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SE Turkey 7.-25.5. 2022 (1 Viewer)

Arbu

Well-known member
We visited Sultan Marshes somewhat randomly, mainly because we were nearby in the morning and saw the landscape and immediately decided to check it in the evening for mammals, so we had a day to kill (which was an excellent idea as the evening brought Marbled Polecat, Tristram's Jird and William's Jerboa). We completely avoided the "tourist entrance" (we have never been there at all) and instead drove some tracks that skirt the area. Some channels had water with plenty of egrets and herons of all sorts and similar birds - nothing groundbreaking, but a lot of birds, a lot of species - and also European Pond Turtles, a species we looked so much for in Poland to no avail, here in plain sight next to a village. But the main highlight was when we found Turkestan Short-toed Larks in the sparse grasslands - this species we were somewhat hesitant to target around Birecik, as also the "original" Mediterranean species occirs there and we were not sure how to separate them reliably - but here, there was no confusion. Also the song sounded good.

We had again a lot of driving as we wanted to meet a group of birder friends at Durnalik the next day. There the weather was not great, but the rain stopped as we arrived - and as we were driving a track towards the aforementioned friends, we found, on the track, our main target for the area - Cinereous Bunting. There were also White-throated Robins - at that point a pretty cool bird, but later we saw almost too many of them! And Eastern Rock Nuthatch and Cretzschmar's Bu tings.

The search for Kurdish Wheatear near Isikli was cut short by a hailstorm and we continued on to Birecik, settling for two nights into a hotel for easier logistics (as our friends were not gonna camp). Interestingly, Birecik seemed completely fine despite being as close to Syria as we wanted to go, but there was a slight issue - most hotels were closer, only one was found to be open, but that sufficed.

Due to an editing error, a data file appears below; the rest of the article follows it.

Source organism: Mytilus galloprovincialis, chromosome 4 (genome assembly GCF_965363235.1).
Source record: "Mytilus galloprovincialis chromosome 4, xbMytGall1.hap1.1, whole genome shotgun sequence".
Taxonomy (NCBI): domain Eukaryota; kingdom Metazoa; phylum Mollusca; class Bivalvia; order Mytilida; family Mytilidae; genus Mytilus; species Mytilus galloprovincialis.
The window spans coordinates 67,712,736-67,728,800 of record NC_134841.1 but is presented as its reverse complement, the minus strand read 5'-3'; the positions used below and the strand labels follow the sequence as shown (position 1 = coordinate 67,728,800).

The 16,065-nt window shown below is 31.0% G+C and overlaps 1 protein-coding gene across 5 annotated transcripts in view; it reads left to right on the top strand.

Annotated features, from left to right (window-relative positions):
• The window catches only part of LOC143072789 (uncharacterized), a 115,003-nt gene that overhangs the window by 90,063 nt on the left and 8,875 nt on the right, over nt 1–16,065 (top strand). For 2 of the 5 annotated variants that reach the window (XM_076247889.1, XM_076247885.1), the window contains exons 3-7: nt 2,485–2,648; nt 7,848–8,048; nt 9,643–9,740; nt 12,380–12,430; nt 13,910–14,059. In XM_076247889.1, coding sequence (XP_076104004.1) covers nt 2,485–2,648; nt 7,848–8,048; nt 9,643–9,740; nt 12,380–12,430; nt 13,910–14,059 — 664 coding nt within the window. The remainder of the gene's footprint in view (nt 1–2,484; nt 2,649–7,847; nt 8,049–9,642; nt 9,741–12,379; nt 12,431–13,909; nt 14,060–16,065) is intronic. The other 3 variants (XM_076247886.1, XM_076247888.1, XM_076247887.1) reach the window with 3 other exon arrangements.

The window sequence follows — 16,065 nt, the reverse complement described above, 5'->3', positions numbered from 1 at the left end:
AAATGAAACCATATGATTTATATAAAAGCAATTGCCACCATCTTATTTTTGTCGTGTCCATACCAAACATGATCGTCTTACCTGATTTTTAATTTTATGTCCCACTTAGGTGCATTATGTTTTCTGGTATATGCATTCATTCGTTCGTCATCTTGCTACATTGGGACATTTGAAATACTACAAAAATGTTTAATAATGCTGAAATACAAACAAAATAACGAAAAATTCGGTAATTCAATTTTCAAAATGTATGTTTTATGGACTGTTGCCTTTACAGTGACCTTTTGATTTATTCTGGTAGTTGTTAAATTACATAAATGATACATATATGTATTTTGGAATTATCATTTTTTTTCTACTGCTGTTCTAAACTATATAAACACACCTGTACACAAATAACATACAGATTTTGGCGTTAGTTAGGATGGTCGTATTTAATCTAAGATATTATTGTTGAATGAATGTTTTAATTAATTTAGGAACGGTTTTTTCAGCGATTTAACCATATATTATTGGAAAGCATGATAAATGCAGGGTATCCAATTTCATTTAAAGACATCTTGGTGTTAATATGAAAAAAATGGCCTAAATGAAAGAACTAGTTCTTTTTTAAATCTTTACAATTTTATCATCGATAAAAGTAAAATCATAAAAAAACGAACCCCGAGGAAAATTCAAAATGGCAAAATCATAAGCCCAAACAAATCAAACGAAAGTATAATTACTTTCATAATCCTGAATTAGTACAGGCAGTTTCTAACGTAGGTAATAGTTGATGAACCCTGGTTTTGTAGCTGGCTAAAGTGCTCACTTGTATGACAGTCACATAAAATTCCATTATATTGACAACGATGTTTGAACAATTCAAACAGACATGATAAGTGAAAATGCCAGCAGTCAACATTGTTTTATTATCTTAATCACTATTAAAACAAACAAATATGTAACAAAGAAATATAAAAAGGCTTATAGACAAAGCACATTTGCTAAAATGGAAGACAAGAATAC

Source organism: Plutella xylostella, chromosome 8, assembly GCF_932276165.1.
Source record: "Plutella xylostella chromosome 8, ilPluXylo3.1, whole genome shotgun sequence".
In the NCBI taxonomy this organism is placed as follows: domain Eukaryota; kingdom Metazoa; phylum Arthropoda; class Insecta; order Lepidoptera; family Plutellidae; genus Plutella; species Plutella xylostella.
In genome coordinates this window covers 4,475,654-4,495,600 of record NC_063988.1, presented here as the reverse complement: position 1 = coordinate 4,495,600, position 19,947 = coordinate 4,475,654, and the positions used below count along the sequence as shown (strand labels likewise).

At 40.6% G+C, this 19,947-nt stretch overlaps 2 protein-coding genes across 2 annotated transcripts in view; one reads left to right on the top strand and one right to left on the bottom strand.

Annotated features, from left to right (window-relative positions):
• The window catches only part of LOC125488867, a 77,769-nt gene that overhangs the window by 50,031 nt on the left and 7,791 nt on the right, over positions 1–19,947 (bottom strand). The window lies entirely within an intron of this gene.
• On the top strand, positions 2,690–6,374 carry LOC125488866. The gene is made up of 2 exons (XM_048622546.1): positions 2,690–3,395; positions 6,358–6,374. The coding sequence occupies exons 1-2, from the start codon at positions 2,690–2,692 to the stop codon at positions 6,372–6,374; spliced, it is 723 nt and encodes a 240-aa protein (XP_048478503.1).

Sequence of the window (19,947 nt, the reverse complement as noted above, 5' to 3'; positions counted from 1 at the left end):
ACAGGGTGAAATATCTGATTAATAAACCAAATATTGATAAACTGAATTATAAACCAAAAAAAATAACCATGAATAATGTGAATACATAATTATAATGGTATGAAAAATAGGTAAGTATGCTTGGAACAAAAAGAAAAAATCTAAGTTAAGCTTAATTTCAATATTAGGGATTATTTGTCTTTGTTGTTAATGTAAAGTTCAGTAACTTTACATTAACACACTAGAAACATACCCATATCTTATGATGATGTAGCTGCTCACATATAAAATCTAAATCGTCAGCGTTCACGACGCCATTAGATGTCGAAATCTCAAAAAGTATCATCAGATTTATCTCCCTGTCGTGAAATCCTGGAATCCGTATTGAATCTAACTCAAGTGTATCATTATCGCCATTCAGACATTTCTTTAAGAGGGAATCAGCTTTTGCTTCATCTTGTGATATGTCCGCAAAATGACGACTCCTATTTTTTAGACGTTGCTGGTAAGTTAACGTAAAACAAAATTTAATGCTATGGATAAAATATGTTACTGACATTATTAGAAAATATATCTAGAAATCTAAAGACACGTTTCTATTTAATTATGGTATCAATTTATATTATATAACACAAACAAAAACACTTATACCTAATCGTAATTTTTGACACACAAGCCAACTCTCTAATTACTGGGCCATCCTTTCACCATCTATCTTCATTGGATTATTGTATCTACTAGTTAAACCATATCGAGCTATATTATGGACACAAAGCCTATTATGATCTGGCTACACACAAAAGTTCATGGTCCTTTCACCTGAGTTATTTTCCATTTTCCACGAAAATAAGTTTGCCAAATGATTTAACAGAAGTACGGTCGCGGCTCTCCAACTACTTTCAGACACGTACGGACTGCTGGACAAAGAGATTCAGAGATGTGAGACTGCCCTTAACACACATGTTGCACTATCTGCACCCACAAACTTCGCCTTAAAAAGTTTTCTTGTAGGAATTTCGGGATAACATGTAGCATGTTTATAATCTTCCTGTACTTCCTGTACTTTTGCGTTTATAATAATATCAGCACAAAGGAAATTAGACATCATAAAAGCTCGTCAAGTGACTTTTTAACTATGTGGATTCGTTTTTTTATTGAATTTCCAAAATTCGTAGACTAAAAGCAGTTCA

Hi, which hotel did you stay in at Birecik please,? I'm arriving there tomorrow.
 

opisska

Jan Ebr
Czech Republic
So this is actually funny, because we followd a specific eBird sighting to 37.0199,37.9744 - which is exactly the tree where we saw the owls, but now I clicked it - https://ebird.org/checklist/S109632392 - and inside it has more precise coordinates to another tree, so we found the owls by the virtue of a rounding error :)
 

Arbu

Well-known member
So this is actually funny, because we followd a specific eBird sighting to 37.0199,37.9744 - which is exactly the tree where we saw the owls, but now I clicked it - https://ebird.org/checklist/S109632392 - and inside it has more precise coordinates to another tree, so we found the owls by the virtue of a rounding error :)
Thanks, I got good views of one there. I also saw the lapwing at Kizilkuyu. Off to Nemrut Dag tomorrow where I will look for the wheatear.
 

andyb39

Well-known member
Seems like a good trip. Red-wattled Lapwing isn't a "common vagrant" though, it's a common breeder from Urfa eastwards. Also breeding Bar-tailed and Greater Hoopoe Larks were found last weekend, not sure if you'd heard of those.
When I lived in Turkey, they were only present at Cizre, and when I arrived there, I was almost immediately intercepted by the security forces and after being questioned and searched, put on the next bus out of town. I was quite relieved to leave, as the place felt horribly tense (this was in the 90s). I didn't realise they were more widespread now.
 

Jon Turner

Well-known member
It's Emin Yogurtcuoglu - son of the yogurt-maker. He sure knows his stuff.

When we were at Cımbar Boğası near Hassan's place at Safak Pensiyon, for the mountain species, I saw an animal that no-one else saw atop a cliff. It was cat-like, although bigger than a domestic cat with a long bushy tail. Views were very brief and no-one was able to help me - can you? Compensation came a few minutes later with a Wallcreeper, which despite being my top target for the trip ended up in third place! Oh and in 16 days we recorded 272 species. Our driver did 8,500 Kilometers.